Mutant Cu/Zn superoxide dismutase (SOD1) enzymes implicated in Lou Gehrig's disease
Aug 11, 2005 - 2:50:38 AM
A new study indicates that mutant Cu/Zn superoxide dismutase (SOD1) enzymes that are associated with an inherited form of Lou Gehrig's disease cause the protein to become sticky in tissues. Partial unfolding of the mutant protein can expose hydrophobic residues that may promote abnormal interactions with other proteins or membranes in the cell.
Over 5,600 people in the U.S. are diagnosed with amyotrophic lateral sclerosis (ALS) or Lou Gehrig's disease each year. About 30,000 Americans have the disease at any given time, and 10% of cases are inherited.
"Amyotrophic lateral sclerosis is a neurodegenerative disorder in which neurons of the motor pathways in the brain and spinal cord die," explains Dr. Lawrence J. Hayward of the University of Massachusetts Medical School. "It typically strikes during middle age, and although it may start with only mild weakness, the symptoms can spread insidiously over months to impair mobility, speech and swallowing, and ultimately the muscles required for respiration."
Despite the prevalence of ALS, the biological mechanisms that kill the motor neurons in most patients are incompletely understood. However, for a fraction of inherited ALS patients, mutations in the gene for SOD1 cause the disease by creating a toxic enzyme. Evidence suggests that misfolding or partial unfolding of mutant SOD1 proteins in these patients might be key to the toxicity.
Hoping to learn more about how SOD1 contributes to ALS, Dr. Hayward began to study the properties of several ALS-causing SOD1 mutants in research sponsored by the National Institutes of Health and the ALS Association.
"Our efforts have focused upon trying to explain how over 100 different mutant forms of SOD1 cause inherited ALS," says Dr. Hayward. "The initial results were puzzling because some mutations had dramatic effects on copper and zinc binding, enzymatic activity, and stability of the protein, but many other mutations seemed to cause only subtle changes in these properties in vitro. Yet all of the mutants were known to be toxic in patients."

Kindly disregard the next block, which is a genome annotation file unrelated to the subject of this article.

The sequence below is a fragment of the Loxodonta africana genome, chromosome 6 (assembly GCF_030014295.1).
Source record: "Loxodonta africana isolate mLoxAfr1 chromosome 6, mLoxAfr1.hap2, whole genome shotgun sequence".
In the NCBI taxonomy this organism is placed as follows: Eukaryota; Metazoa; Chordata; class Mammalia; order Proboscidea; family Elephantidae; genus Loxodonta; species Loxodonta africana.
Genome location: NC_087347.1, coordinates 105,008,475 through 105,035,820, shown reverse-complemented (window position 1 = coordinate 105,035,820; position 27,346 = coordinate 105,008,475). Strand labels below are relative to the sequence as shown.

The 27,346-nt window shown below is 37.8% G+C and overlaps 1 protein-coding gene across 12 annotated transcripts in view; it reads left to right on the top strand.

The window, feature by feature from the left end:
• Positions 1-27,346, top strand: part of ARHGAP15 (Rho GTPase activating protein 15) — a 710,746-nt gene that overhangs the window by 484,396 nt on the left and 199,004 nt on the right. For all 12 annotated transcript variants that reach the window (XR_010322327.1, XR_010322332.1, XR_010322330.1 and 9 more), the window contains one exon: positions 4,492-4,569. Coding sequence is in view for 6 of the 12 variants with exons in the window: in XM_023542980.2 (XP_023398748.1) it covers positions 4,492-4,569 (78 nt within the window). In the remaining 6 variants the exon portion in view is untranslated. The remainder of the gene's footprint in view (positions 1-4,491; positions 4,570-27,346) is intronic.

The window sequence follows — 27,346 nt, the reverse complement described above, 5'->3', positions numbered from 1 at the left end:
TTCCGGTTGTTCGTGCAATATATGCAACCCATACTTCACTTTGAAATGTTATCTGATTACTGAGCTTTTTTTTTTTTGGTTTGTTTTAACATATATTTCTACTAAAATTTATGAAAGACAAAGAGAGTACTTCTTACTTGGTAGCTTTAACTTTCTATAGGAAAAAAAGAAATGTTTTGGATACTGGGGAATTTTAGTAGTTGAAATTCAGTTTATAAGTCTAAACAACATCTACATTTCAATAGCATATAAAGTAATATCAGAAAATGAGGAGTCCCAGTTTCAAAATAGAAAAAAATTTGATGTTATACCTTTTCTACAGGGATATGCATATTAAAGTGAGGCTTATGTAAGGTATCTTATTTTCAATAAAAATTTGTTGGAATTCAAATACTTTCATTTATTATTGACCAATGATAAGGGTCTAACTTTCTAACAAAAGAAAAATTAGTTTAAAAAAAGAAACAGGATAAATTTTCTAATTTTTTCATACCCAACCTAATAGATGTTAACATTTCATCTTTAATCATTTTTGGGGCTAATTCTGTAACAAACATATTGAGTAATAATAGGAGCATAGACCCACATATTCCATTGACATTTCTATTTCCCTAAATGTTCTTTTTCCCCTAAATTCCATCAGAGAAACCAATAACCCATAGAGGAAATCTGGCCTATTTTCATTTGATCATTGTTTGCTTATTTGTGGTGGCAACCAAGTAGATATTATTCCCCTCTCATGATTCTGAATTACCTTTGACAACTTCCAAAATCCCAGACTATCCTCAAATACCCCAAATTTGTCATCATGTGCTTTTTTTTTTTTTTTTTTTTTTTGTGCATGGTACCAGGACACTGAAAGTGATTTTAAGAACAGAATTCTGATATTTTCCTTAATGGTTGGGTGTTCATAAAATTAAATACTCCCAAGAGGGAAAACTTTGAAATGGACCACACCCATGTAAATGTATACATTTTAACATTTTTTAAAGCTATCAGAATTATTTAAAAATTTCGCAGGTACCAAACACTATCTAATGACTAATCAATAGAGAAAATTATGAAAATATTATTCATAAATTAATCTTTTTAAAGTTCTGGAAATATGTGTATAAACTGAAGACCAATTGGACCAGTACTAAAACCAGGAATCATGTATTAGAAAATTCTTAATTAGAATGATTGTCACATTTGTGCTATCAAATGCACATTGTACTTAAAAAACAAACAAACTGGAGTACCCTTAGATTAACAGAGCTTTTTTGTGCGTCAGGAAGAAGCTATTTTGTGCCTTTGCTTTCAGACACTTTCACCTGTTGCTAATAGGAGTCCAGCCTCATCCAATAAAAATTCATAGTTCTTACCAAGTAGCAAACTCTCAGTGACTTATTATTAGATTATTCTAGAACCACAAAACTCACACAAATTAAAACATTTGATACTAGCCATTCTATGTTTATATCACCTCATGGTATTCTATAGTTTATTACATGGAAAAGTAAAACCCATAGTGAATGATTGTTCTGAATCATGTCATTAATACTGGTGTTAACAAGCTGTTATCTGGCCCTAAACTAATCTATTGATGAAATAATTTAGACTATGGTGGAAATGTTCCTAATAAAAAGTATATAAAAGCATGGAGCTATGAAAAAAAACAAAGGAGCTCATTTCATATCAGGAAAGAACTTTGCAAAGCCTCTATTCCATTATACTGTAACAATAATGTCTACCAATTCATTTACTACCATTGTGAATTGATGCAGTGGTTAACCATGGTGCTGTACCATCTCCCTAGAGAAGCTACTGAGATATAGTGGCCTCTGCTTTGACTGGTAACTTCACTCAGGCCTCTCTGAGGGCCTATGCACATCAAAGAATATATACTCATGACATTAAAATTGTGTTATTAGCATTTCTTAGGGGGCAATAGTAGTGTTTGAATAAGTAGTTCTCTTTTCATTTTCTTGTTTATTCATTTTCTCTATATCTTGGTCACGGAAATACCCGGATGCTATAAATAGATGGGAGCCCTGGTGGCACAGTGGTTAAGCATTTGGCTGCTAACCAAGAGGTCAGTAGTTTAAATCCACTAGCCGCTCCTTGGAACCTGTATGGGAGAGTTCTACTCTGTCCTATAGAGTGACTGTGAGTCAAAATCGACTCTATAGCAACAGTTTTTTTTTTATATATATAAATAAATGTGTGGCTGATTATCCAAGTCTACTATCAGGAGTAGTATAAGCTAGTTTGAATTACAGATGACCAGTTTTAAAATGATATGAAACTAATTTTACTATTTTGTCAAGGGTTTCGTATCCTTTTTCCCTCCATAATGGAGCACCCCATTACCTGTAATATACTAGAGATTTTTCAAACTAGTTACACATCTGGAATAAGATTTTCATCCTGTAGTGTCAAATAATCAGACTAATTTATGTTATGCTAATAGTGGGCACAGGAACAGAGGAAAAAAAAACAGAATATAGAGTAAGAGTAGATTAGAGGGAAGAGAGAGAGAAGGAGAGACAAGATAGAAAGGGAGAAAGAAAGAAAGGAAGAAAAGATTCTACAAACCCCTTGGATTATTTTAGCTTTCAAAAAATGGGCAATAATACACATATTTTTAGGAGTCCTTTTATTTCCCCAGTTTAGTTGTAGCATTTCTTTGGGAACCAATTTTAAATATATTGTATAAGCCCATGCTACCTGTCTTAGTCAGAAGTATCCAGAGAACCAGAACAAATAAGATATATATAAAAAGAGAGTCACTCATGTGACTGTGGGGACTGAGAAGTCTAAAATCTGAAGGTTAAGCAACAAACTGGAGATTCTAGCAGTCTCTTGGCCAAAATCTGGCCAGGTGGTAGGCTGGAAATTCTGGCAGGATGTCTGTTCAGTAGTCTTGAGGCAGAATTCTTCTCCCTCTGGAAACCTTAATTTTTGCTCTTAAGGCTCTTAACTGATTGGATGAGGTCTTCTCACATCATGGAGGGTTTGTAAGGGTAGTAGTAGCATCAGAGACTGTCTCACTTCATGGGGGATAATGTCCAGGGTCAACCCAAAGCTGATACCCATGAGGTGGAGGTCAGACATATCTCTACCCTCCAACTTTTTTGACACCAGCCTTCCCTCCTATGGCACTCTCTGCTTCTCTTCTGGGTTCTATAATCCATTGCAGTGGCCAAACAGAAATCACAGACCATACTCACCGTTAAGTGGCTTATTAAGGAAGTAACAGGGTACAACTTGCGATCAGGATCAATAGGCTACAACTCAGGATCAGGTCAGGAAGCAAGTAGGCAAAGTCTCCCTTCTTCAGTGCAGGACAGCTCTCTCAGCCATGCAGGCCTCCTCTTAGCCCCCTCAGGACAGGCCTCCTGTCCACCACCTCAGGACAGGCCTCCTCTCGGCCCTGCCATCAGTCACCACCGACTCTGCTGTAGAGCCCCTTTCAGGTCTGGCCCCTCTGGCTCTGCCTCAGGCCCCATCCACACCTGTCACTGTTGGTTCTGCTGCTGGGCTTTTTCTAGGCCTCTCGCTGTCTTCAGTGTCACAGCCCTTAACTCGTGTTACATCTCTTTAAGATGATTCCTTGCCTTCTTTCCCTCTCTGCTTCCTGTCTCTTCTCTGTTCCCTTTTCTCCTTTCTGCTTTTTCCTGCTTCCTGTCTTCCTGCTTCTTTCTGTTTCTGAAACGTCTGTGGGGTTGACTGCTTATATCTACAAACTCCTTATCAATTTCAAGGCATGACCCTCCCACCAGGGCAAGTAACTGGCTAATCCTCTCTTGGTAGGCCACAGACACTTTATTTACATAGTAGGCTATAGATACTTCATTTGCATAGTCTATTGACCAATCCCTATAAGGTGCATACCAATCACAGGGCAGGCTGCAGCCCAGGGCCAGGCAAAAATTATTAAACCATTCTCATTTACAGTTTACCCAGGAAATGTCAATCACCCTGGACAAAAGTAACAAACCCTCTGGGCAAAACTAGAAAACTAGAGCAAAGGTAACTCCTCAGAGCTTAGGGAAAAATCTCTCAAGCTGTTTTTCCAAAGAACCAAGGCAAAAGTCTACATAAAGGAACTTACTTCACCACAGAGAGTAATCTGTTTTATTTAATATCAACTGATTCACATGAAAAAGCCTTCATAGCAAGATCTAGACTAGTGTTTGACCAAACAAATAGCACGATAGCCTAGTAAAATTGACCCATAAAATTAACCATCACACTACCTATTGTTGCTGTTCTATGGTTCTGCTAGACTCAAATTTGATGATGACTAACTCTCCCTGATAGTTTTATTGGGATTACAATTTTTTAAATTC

As a result of several additional experiments done in his lab and by other groups, Dr. Hayward suspected that the mutant proteins might be more vulnerable than the normal enzyme to specific stresses in tissues. In their Journal of Biological Chemistry paper, Dr. Hayward and his colleagues at the University of Massachusetts Medical School show that when the mutant SOD1 enzymes are exposed to reagents that can disrupt some of the protein's bonds or remove its metal ions, they become much stickier than the normal protein.
"The mutants, but not the normal SOD1, adhere to a hydrophobic or 'greasy' surface, and this property could promote abnormal interactions with other proteins or membranes in the cell," explains Dr. Hayward. "How well different tissues can handle this burden of sticky protein, especially during aging, may be one factor that determines which cell types are most vulnerable in the disease. It was interesting to us that the adherent forms were not restricted to the nervous system in the mouse models but were also seen in other tissues such as heart and skeletal muscle. It is possible that this property could contribute to abnormalities in muscle, while other tissues such as kidney do not accumulate hydrophobic SOD1 despite a high expression level of the mutants."
These results may lead to new treatments for some forms of ALS. For example, if researchers can minimize the hydrophobic exposure or can understand how certain tissues prevent build-up of the sticky forms of SOD1, they might be able to boost defenses in tissues known to be susceptible to mutant SOD1 accumulation.
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